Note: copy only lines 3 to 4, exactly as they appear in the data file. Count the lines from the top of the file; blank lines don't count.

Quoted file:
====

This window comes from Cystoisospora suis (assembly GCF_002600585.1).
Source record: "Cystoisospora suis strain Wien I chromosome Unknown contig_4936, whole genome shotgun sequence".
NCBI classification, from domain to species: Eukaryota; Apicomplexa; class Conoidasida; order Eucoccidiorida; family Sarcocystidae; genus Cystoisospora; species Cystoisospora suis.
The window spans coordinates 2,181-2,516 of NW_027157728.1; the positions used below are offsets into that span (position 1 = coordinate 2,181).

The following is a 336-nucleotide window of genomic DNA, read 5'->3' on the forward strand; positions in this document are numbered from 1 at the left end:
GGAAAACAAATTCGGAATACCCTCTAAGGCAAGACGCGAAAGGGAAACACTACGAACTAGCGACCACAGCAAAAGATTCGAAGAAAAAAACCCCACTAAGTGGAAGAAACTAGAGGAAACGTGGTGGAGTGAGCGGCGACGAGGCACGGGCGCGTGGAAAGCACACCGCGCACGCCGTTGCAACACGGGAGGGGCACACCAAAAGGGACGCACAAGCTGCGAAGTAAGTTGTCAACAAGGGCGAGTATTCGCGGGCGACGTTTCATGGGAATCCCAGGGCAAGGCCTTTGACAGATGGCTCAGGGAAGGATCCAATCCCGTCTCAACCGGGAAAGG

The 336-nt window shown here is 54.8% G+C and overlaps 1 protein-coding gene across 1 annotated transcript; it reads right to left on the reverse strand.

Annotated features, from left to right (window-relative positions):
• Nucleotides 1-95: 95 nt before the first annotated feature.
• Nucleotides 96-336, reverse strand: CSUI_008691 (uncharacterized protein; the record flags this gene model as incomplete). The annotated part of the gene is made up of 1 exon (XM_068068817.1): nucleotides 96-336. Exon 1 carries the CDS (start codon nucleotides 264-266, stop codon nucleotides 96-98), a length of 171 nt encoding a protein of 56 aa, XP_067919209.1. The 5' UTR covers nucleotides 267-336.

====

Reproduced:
NCBI classification, from domain to species: Eukaryota; Apicomplexa; class Conoidasida; order Eucoccidiorida; family Sarcocystidae; genus Cystoisospora; species Cystoisospora suis.
The window spans coordinates 2,181-2,516 of NW_027157728.1; the positions used below are offsets into that span (position 1 = coordinate 2,181).